12.  Beanbags.  You’ll wonder what you ever did without one and your child will grow to love it like another appendage.

13.  You Tube.  Want to distract a crying baby or toddler and going outside to look at the moon isn’t cutting it?  Then search for ‘In the Night Garden episodes’.  Problem solved.  It may appear as though the producers of this children’s show have questionable extra-curricular activities, but your little one will love it.  And, it’s far less obnoxious than Smellytubbies.  It also has a catchy, adorable theme tune that will get stuck in your head for months.  You can thank me later.

HF: Backwards Much?

Haiku FridayMontana = beauty
Clean, serene, charming, peaceful
Outdoorsy heaven

If you’ve e’er wondered
Why I talk smack about ‘Tana
Here’s a good reason:

UK readers: Radio Shack is the same company as Tandy.

Photo Hunt: Emotion

I thought I’d take another stab at this week.

The Cryfest

Not one to pull his bottom lip in when he bawls, Cameron sticks it out. Right out. There’s three distinct stages:

Ian never cried like this, so as you can imagine, I have a ton of these types of pics. I shouldn’t laugh at him, but I can’t help it, it’s so pathetically cute!

Photo Hunt: Bad Hair

I’ve never participated in Photo Hunt before, but thought I’d take a squizz (a wee look, in case there was any doubt!) at the theme for this week. I had to. I just had to.

Personally, I think the Lab safety specs really complete the look.

Scrolling Saturdays – A Post From the Past

Below is probably my most favourite post, this was the last one of three I thought of republishing three weeks ago. I originally wrote it 14 August 2005.

Having my hairdryer blow up on me last Friday (6th) has certainly turned out to my advantage. But don’t tell me that when I’m standing on linoleum, dryer in hand waiting for it to burst into flames whilst examining the scorch mark on my t-shirt, it might just not go down too well.

The time for another electrical appliance of some contraption-type invention to blow up on me was drawing closer anyway. It had been nigh on 10 years since the last time. Only, last time I was in the UK where the volts are twice as nice; 220 to be exact. On the previous occasion, it was an iron. Took me a long time to use one of those again. I had a lovely black scorch mark up my right arm. I certainly felt the extent of my mortality that day. Although, I must admit, that too became an advantage. “Mum, could you iron this for me – I’m crapping bullets here thinking about it.”

Although, that too, like the hair dryer before it (yes, another one) was mysteriously my fault. Yes, you’re right, I willed the iron to blow up on me half-way-through, so I could walk around with sat on clothes, and a singe mark the size of a small infant on my underarm. Incidentally, the woven flex was thread-bare in one spot. Point for concern? Yes, I say. Reason to purchase a new one? Apparently not. Just wrap some electrical tape around it and call it good. It’ll be fine until it blows again. Thanks Mum, for installing the “if it’s not broken, don’t bother buying a new one, Siobhan’s still with us” mentality into my mind, even though I was too hysterical and anxiety-stricken to notice.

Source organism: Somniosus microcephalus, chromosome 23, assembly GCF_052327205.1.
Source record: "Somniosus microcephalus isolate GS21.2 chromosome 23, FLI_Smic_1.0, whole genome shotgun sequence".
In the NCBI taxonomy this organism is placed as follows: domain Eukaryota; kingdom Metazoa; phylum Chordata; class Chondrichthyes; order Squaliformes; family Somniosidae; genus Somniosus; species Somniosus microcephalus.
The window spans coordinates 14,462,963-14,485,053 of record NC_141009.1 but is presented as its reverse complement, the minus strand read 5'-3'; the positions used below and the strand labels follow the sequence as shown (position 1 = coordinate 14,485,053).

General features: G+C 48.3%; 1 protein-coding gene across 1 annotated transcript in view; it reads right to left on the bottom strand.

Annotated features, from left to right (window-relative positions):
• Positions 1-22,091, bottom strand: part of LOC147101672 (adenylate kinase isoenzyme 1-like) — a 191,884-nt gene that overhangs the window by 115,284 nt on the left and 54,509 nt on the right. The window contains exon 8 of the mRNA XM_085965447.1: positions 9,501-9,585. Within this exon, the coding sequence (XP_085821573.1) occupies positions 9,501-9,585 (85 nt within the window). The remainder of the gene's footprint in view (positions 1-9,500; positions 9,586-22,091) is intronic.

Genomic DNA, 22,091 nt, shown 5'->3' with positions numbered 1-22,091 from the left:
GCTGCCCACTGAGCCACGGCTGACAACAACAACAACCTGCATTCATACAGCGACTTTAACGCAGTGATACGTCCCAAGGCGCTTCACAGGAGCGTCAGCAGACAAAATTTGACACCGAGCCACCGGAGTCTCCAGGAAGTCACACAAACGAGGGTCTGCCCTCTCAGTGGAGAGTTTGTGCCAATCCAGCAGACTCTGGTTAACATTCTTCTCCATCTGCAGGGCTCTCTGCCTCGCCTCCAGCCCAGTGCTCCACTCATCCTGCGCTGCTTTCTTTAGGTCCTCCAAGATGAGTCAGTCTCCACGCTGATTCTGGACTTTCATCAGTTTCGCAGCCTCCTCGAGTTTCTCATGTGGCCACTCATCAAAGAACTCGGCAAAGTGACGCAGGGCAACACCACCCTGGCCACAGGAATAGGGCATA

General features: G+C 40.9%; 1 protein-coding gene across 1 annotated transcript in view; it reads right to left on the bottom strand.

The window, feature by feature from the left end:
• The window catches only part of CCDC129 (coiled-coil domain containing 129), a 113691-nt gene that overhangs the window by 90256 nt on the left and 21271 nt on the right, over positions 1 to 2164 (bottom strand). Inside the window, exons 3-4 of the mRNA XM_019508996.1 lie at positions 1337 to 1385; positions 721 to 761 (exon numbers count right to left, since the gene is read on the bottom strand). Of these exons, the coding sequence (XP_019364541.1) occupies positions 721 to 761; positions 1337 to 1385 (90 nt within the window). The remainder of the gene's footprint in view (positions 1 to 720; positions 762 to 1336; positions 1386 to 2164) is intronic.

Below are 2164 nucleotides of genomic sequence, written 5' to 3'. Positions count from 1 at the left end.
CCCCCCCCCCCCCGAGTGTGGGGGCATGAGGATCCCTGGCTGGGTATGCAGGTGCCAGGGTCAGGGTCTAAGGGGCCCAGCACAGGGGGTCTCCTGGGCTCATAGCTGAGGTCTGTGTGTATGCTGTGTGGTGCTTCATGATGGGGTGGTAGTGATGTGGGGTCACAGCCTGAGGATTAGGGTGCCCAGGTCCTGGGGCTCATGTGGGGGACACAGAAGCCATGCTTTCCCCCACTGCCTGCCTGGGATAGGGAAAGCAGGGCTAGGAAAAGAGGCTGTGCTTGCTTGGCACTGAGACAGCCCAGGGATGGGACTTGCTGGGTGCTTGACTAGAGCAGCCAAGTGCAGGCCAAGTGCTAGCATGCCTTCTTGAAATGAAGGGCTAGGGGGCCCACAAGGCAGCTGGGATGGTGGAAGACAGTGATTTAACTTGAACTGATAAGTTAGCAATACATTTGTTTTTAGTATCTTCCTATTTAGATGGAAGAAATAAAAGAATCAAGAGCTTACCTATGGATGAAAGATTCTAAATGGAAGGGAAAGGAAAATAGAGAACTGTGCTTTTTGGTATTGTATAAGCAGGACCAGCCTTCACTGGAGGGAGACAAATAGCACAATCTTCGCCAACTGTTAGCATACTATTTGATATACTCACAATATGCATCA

Text for unloaded image So I digress. I went and bought myself a new hairdryer. It’s snazzy. It looks super cool. And it works. What sold me? Not the super-quiet, high speed dry. Not the ergonomic hand design for comfortable drying. It was the lint filter doors that “open with the press of a button for easy cleaning.” It’s like a space craft. I love this thing!

Although, I have to say, I do love the “ionic” feature. Dries my hair in no time. I’ve also had to stop using as much conditioner or leaving it on as long. This leaves it all silky smooth.

Someone asked: “Did Siobhan get her hair cut differently?”

“No. She bought a new hairdryer.”


My hair now moves with slow-motion spleandour. Gone are the days of hair pomade requirements (and superglue) to calm down the frizzies. It, my dear friends, has been tossed aside like a Commodore 64 in a pawn shop.

* * * * *

This is my last post till I update when we reach the UK. We’ll land in Heathrow around 6 a.m. (GMT – 1 a.m. ET) Tuesday. Have a great weekend everyone.

A 3-year-old’s Guide to Haiku Fibbing

My happiest times
Are when they play together
Saves me the effort!

A quiet convo
With my travelling husband
He shared my happies

Thirty-five minutes
They were playing in Cam’s room
Did I speak too soon?

Off to the kitchen
To grab a glass of water
I turned, saw his face

My voice raised an eighth!
“Good grief! What happened Ian?!”
“He did it himself”

It’s talcum powder. Ask me how many times I’ve used it? I despise the stuff, it’s so useless. Okay, now ask me why I kept it.

Bryan, if you’re reading this: the kids are perfect angels, the house is spotless and I’m receiving a full eight hours of restful, undisturbed sleep.

Haiku Friday

Note to Self: Order Cakes in Person

I don’t care if this is true or not, it’s still funny!

I have always felt that many of the folks at Wal-Mart weren’t the sharpest knives in the drawer, this story only validates my theory that incompetence knows no bounds.